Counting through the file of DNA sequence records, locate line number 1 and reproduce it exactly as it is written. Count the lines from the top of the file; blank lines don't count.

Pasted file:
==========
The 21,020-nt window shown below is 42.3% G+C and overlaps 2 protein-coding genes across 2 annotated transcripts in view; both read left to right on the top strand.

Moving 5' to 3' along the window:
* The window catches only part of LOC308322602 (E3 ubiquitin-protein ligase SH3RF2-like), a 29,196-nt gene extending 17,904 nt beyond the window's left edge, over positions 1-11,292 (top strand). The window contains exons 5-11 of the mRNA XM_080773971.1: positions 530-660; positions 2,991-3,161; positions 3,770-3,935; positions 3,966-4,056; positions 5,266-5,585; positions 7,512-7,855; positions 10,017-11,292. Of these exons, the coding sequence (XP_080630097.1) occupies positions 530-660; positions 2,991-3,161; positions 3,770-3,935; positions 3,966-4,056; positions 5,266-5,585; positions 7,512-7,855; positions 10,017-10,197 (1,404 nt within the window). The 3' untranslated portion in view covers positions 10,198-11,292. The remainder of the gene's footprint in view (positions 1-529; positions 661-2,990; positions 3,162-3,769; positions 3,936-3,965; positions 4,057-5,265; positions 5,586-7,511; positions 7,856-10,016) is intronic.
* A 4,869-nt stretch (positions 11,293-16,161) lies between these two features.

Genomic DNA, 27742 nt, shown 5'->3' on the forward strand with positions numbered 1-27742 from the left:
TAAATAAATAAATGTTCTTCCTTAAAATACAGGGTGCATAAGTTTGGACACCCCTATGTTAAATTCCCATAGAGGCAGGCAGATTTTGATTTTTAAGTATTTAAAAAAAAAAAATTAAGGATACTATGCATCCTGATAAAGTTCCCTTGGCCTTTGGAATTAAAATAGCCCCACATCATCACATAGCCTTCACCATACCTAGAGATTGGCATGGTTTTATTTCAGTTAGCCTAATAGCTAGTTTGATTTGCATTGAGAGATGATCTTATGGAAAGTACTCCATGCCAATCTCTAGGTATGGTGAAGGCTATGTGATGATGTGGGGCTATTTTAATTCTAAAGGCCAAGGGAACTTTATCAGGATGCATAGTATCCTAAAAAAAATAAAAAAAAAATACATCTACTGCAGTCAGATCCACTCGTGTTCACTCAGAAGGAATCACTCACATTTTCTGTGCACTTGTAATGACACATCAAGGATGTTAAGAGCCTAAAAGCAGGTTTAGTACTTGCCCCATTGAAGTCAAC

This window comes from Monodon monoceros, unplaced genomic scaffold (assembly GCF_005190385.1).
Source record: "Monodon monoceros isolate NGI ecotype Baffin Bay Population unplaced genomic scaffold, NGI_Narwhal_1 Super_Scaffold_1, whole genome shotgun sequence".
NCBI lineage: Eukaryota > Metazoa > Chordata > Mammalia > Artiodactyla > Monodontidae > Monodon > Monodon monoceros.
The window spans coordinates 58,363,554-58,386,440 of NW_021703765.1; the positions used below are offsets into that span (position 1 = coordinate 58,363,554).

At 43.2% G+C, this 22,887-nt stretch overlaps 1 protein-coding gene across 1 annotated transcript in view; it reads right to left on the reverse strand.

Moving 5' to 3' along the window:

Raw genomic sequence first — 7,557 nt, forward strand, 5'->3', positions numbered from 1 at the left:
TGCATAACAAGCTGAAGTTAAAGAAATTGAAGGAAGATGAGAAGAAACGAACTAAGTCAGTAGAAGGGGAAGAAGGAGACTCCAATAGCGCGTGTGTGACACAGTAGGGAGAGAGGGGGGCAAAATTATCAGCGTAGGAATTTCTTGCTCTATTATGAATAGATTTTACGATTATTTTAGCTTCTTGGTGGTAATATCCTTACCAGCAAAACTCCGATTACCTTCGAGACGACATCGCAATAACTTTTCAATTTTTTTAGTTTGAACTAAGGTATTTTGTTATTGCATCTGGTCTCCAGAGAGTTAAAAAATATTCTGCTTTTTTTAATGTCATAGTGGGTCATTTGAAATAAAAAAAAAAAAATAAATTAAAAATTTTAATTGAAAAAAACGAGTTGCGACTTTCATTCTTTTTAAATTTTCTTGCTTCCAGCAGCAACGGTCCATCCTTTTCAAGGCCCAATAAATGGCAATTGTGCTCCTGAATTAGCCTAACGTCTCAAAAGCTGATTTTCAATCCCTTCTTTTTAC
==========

The 21,020-nt window shown below is 42.3% G+C and overlaps 2 protein-coding genes across 2 annotated transcripts in view; both read left to right on the top strand.